As the mullahs struggle to get a handle on the domestic crisis, the international community has an opportunity to apply pressure to the regime. Khamenei, Rouhani, and their cronies are in a precarious situation. They are scrambling to hold onto power, exposing their corruption, human rights abuses, and mismanagement of the national finances in the process.

Iran in Crisis

The Iranian economy is in turmoil. The rial soared to 150,000 to the US dollar, prompting a national outcry and string of public protests.

Protests have become the norm in 2018. As details of the mullahs’ economic mismanagement have come to light, the Iranian people have responded with anger and fury. Protesters chanted “death to the dictator” and “death to Rouhani” in the streets at a number of high-profile protests.

The Iranian leadership has attempted to deflect the anger. The mullahs have publicly blamed the crisis on a foreign conspiracy, fostering an image of the regime as a victim.

However, the public has remained unconvinced. Among the protestor’s chants and slogans, many describe the regime as the “enemy”. On social media, Iranians have refuted the regime’s lies, and thwarted their attempts to portray the US as the enemy.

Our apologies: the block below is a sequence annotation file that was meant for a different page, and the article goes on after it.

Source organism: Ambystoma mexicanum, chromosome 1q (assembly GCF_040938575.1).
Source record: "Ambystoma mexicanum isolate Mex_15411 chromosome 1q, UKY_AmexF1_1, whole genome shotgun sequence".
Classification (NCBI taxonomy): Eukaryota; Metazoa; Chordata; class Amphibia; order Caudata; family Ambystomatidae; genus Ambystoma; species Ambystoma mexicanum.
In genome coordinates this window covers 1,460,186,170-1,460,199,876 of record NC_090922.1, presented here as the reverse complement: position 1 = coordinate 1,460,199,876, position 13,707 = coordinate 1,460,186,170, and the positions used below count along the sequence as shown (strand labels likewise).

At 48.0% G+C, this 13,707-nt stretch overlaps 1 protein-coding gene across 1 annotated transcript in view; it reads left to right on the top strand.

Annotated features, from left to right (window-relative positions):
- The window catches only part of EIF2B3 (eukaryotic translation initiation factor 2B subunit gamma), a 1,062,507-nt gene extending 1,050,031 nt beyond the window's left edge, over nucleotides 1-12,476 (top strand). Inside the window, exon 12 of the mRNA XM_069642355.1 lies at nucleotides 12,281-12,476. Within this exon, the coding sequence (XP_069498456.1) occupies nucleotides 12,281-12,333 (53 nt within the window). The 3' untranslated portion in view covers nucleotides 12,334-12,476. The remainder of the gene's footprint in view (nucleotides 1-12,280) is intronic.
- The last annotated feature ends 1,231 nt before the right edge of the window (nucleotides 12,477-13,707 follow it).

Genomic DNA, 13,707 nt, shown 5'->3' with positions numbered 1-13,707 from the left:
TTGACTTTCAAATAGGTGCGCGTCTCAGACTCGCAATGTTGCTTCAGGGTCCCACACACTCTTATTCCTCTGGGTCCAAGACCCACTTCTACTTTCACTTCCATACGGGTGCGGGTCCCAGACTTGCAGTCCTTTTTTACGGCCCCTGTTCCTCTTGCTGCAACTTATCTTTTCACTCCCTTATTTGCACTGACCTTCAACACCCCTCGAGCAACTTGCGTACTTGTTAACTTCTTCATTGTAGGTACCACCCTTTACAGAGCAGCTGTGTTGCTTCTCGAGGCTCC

Valuable Allies

Instead of accepting the regime’s narrative of the US and Europe as the enemies, the Iranian protesters pointed at the regime as the enemy, not the West.

Mike Pompeo, the US Secretary of State, expressed his concerns about the foiled plot against the Iranian opposition. At the People’s Mujahedin Organization of Iran (MEK) Grand Gathering event in Paris, other prominent international politicians, including Newt Gingrich from the US and Bob Blackman from the UK, made speeches at the event and lent their support to the opposition movement.

The Iranian public called on heads of states from the US and Europe to stand with them in their struggle.

As the regime finds itself increasingly threatened, it is resorting to more extreme measures to maintain its grip on power. Its mechanisms of repression and widespread human rights abuses have become even more apparent.

In August, the regime arrested around 1,000 peaceful protestors. During the nationwide protests that gripped the country in late 2017 and early 2018, the regime locked up around 8,000 civilians. Those arrested are frequently tortured, forced to sign false confessions, and kept in isolation.